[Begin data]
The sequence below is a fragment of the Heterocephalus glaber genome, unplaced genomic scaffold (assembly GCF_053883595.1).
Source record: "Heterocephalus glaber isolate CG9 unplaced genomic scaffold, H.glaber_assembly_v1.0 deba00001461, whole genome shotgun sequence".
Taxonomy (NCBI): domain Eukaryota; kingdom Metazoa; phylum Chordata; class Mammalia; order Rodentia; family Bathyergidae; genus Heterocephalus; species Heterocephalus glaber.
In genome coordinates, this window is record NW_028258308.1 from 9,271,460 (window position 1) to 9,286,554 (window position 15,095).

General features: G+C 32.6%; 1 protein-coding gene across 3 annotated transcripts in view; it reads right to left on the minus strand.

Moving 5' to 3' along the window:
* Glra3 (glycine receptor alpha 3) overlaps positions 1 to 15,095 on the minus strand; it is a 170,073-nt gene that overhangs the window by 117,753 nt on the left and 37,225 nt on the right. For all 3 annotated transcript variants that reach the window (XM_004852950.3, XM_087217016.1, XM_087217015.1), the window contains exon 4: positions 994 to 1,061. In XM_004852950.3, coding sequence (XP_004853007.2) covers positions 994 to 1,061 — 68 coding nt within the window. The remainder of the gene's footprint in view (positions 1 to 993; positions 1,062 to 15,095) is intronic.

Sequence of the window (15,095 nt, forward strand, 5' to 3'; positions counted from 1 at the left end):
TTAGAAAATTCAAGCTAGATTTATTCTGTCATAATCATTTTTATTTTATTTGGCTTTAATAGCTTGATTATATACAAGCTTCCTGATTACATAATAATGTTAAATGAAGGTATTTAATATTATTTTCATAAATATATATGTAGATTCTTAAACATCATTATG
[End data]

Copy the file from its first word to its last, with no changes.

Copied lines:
The sequence below is a fragment of the Heterocephalus glaber genome, unplaced genomic scaffold (assembly GCF_053883595.1).
Source record: "Heterocephalus glaber isolate CG9 unplaced genomic scaffold, H.glaber_assembly_v1.0 deba00001461, whole genome shotgun sequence".
Taxonomy (NCBI): domain Eukaryota; kingdom Metazoa; phylum Chordata; class Mammalia; order Rodentia; family Bathyergidae; genus Heterocephalus; species Heterocephalus glaber.
In genome coordinates, this window is record NW_028258308.1 from 9,271,460 (window position 1) to 9,286,554 (window position 15,095).

General features: G+C 32.6%; 1 protein-coding gene across 3 annotated transcripts in view; it reads right to left on the minus strand.

Moving 5' to 3' along the window:
* Glra3 (glycine receptor alpha 3) overlaps positions 1 to 15,095 on the minus strand; it is a 170,073-nt gene that overhangs the window by 117,753 nt on the left and 37,225 nt on the right. For all 3 annotated transcript variants that reach the window (XM_004852950.3, XM_087217016.1, XM_087217015.1), the window contains exon 4: positions 994 to 1,061. In XM_004852950.3, coding sequence (XP_004853007.2) covers positions 994 to 1,061 — 68 coding nt within the window. The remainder of the gene's footprint in view (positions 1 to 993; positions 1,062 to 15,095) is intronic.

Sequence of the window (15,095 nt, forward strand, 5' to 3'; positions counted from 1 at the left end):
TTAGAAAATTCAAGCTAGATTTATTCTGTCATAATCATTTTTATTTTATTTGGCTTTAATAGCTTGATTATATACAAGCTTCCTGATTACATAATAATGTTAAATGAAGGTATTTAATATTATTTTCATAAATATATATGTAGATTCTTAAACATCATTATG